Middle Ordovician – Late Ordovician
Heterorthina is an extinct genus of stationary epifaunal suspension feeder
Identification in Hand Sample:
- Traverse, planoconvex, unisulcate
- Hinge line long, nearly planoconvex profile
- Ventral interior with cordate to bilobed muscle scar
- Dorsal interior with lobate, medially cleft, widely divergent brachiophores
- Very wide, bilobed cardinal process
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- Note that three species from the type Cincinnatian currently assigned to Damanella (D. bassleri, D. emacerata, and D. fultonensis) likely belong to Heterorthina, pending further study by Dr. Jisuo Jin.
Treatise on Invertebrate Paleontology, Part H, Vol. 3 (2000):
- Traverse, planoconvex, unisulcate, fascicostellate valves; ventral interior with cordate to bilobed muscle scar; dorsal interior with lobate, medially cleft, cardinal process and widely divergent brachiophores.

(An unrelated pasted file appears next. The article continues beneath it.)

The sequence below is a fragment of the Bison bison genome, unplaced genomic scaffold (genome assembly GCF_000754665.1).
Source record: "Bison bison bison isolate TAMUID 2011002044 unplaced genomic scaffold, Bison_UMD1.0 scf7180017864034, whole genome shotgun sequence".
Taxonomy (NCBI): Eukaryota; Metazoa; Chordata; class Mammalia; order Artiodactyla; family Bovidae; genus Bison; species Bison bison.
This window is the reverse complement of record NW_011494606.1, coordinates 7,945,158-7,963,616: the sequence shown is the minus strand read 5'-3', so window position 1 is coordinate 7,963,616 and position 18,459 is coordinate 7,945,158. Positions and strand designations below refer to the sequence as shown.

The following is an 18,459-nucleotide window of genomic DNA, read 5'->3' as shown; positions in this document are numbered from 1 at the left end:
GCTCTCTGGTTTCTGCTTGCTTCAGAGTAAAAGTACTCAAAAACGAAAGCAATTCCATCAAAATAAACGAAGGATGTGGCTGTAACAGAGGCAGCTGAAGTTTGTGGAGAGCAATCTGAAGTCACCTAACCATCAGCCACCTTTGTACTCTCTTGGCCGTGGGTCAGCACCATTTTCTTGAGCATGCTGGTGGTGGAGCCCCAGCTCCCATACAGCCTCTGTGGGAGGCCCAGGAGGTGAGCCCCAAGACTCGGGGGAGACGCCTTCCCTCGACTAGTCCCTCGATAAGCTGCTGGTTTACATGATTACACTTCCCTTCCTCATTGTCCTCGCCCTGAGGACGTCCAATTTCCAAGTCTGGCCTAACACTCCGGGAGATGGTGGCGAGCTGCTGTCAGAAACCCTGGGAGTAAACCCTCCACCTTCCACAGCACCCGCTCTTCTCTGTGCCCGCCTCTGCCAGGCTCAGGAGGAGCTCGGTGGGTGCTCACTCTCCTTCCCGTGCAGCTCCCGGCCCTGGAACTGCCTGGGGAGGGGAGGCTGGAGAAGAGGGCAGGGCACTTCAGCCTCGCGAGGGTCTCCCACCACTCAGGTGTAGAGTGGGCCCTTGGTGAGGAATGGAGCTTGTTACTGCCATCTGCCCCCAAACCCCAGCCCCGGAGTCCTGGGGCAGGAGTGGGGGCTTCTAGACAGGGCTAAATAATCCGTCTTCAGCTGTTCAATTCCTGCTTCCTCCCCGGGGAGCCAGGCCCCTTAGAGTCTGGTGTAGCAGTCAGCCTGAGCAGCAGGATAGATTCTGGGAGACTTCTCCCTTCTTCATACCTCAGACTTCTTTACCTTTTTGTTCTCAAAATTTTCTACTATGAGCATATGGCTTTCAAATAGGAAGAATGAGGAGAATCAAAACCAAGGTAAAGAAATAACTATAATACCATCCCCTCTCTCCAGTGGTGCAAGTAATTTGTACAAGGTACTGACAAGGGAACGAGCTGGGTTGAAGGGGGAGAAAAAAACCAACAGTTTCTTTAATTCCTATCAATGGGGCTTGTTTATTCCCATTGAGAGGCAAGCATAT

Harper et al.(1969):
- Heterorthina resembles typical heterorthinids in having a long hinge line and a nearly planoconvex profile. However, it has a relatively simple, non-flabellate muscle field in the pedicle valve unlike the flabellate muscle field of typical heterorthinids, and its very wide, bilobed cardinal process is unlike any in typical heterorthinids. Boucot, Gauri, & Johnson (1966, p.156-157) suggest that Heterorthina gave rise to the Proschizophoriinae. It could perhaps be assigned to the Proschizophoriinae, however, its long hinge line tends to preclude this possibility.
Because of its plano-convex profile and long hinge line, Heterorthina is, for the present, questionably assigned to the Heterorthinae, although further study may show that it is not directly related to the typical Heterorthinae.